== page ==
Milky Way is getting bigger, say scientists
Our galaxy the Milky Way is growing and predicted to expand into its neighbour Andromeda, say scientists.
Thankfully, the cosmic collision will not happen for about another four billion years.
The Milky Way, a barred spiral galaxy, is already huge with a diameter of about 100,000 light years. It is home to several hundred billion stars, including the sun which occupies an insignificant spot within one of its minor spiral arms.
At the outer edge of the main body of the galaxy, the galactic disc, new stars are still being created out of gas and dust. Computer simulations suggest that the new stars will slowly increase the size of the galaxy.
To check if this was right, scientists looked at other galaxies similar to the Milky Way using a number of ground-based and space telescopes.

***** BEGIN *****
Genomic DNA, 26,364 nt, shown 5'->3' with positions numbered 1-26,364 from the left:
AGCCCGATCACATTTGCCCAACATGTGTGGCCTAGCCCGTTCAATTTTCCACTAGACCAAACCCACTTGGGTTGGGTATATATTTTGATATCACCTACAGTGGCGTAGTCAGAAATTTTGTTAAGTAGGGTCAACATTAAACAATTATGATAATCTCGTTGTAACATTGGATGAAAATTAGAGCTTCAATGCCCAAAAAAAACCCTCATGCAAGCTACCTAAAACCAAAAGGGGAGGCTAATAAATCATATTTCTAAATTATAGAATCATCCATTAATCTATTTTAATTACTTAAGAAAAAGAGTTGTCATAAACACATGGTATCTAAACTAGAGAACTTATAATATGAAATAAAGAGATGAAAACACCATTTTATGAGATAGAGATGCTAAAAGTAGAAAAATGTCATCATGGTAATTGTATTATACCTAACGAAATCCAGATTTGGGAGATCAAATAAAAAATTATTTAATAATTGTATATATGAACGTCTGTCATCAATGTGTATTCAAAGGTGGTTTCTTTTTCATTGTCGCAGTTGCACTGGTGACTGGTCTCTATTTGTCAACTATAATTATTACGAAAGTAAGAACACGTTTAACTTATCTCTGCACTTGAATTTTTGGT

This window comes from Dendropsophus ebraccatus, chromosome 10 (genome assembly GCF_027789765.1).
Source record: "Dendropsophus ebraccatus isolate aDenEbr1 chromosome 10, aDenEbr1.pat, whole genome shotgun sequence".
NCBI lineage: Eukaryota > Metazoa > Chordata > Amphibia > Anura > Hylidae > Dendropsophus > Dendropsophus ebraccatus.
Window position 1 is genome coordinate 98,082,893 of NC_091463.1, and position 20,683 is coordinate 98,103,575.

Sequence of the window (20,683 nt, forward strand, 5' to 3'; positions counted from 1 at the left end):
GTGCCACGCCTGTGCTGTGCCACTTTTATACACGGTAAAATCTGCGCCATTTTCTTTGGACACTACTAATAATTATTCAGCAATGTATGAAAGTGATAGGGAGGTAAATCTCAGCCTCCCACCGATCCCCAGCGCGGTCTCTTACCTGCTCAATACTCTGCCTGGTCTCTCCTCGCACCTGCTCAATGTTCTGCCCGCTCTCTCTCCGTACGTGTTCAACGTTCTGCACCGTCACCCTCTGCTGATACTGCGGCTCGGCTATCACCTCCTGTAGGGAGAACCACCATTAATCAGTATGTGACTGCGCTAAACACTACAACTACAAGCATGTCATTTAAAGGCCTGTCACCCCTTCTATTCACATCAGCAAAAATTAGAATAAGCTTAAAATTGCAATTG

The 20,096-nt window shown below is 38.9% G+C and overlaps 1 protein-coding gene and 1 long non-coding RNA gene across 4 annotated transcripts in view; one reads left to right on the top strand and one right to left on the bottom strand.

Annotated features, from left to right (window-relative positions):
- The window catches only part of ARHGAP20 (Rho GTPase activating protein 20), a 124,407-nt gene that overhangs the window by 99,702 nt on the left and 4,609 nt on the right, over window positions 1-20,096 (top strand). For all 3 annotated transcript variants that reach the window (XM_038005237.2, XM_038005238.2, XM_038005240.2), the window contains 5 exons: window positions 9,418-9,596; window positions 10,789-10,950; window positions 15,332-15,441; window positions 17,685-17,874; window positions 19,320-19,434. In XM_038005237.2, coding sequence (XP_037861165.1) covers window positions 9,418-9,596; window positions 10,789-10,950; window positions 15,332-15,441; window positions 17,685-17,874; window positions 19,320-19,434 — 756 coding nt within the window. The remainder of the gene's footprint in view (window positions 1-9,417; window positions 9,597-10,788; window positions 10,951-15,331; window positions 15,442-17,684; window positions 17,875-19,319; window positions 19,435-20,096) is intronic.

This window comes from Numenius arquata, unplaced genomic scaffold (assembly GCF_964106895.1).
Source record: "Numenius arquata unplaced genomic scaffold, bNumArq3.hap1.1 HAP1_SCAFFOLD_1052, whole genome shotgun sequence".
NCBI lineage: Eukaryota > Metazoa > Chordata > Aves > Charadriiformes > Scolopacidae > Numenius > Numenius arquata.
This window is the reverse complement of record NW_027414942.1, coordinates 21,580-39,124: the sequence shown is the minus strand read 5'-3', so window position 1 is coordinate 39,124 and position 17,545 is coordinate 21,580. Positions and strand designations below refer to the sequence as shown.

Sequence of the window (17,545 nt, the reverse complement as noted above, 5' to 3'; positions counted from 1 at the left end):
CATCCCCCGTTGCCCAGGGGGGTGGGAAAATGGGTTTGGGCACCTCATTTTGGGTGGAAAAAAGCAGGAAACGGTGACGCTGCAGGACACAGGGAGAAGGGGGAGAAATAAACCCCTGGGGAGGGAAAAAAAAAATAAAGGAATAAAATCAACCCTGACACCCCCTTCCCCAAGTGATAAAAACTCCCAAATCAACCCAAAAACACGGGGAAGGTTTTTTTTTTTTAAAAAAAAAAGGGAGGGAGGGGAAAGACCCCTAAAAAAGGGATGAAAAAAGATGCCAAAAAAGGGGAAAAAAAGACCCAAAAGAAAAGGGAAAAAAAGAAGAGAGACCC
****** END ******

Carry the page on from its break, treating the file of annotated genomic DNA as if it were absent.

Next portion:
They calculated that the Milky Way, and other galaxies like it, are growing at around 500 metres per second.
Spanish lead researcher Cristina Martinez-Lombilla, from the Astrophysical Institute of the Canaries in Tenerife, said: "The Milky Way is pretty big already. But our work shows that at least the visible part of it is slowly increasing in size, as stars form on the galactic outskirts.
"It won't be quick, but if you could travel forward in time and look at the galaxy in three billion years' time it would be about 5% bigger than today."
In about four billion years the Milky Way is predicted to collide and merge with its mighty neighbour, the Andromeda galaxy, she said.
Currently a safe 2.5 million light years away, the Andromeda galaxy is even larger than the Milky Way. Also a spiral galaxy, it is 110,000 light years across and contains an estimated one trillion stars.
The new research will be presented on Tuesday April 3, at the European Week of Astronomy and Space Science meeting in Liverpool.